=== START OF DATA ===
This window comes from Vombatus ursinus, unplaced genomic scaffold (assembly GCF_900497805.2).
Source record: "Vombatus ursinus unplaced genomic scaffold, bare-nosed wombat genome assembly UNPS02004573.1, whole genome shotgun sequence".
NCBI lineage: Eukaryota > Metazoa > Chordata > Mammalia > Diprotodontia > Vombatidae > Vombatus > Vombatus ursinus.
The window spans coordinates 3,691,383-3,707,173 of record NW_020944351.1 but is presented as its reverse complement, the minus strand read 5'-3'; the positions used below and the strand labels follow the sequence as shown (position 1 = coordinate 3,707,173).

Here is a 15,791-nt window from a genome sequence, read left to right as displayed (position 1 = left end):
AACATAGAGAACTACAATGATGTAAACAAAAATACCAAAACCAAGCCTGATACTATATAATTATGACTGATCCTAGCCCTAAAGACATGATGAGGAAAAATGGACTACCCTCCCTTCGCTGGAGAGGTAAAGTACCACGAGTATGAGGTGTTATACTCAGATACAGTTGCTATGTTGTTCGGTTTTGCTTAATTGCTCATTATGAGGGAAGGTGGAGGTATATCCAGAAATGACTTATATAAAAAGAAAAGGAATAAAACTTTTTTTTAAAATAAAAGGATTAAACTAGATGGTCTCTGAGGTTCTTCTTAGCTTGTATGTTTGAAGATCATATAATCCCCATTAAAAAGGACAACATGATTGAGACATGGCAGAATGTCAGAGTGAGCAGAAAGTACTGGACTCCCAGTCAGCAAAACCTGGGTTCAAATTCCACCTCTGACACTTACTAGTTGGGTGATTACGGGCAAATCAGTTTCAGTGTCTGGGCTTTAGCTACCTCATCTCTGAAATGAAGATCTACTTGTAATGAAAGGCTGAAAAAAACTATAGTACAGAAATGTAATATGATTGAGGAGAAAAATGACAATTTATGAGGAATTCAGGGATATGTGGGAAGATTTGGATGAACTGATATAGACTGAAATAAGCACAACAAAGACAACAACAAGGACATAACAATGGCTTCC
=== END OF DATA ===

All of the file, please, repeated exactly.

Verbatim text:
This window comes from Vombatus ursinus, unplaced genomic scaffold (assembly GCF_900497805.2).
Source record: "Vombatus ursinus unplaced genomic scaffold, bare-nosed wombat genome assembly UNPS02004573.1, whole genome shotgun sequence".
NCBI lineage: Eukaryota > Metazoa > Chordata > Mammalia > Diprotodontia > Vombatidae > Vombatus > Vombatus ursinus.
The window spans coordinates 3,691,383-3,707,173 of record NW_020944351.1 but is presented as its reverse complement, the minus strand read 5'-3'; the positions used below and the strand labels follow the sequence as shown (position 1 = coordinate 3,707,173).

Here is a 15,791-nt window from a genome sequence, read left to right as displayed (position 1 = left end):
AACATAGAGAACTACAATGATGTAAACAAAAATACCAAAACCAAGCCTGATACTATATAATTATGACTGATCCTAGCCCTAAAGACATGATGAGGAAAAATGGACTACCCTCCCTTCGCTGGAGAGGTAAAGTACCACGAGTATGAGGTGTTATACTCAGATACAGTTGCTATGTTGTTCGGTTTTGCTTAATTGCTCATTATGAGGGAAGGTGGAGGTATATCCAGAAATGACTTATATAAAAAGAAAAGGAATAAAACTTTTTTTTAAAATAAAAGGATTAAACTAGATGGTCTCTGAGGTTCTTCTTAGCTTGTATGTTTGAAGATCATATAATCCCCATTAAAAAGGACAACATGATTGAGACATGGCAGAATGTCAGAGTGAGCAGAAAGTACTGGACTCCCAGTCAGCAAAACCTGGGTTCAAATTCCACCTCTGACACTTACTAGTTGGGTGATTACGGGCAAATCAGTTTCAGTGTCTGGGCTTTAGCTACCTCATCTCTGAAATGAAGATCTACTTGTAATGAAAGGCTGAAAAAAACTATAGTACAGAAATGTAATATGATTGAGGAGAAAAATGACAATTTATGAGGAATTCAGGGATATGTGGGAAGATTTGGATGAACTGATATAGACTGAAATAAGCACAACAAAGACAACAACAAGGACATAACAATGGCTTCC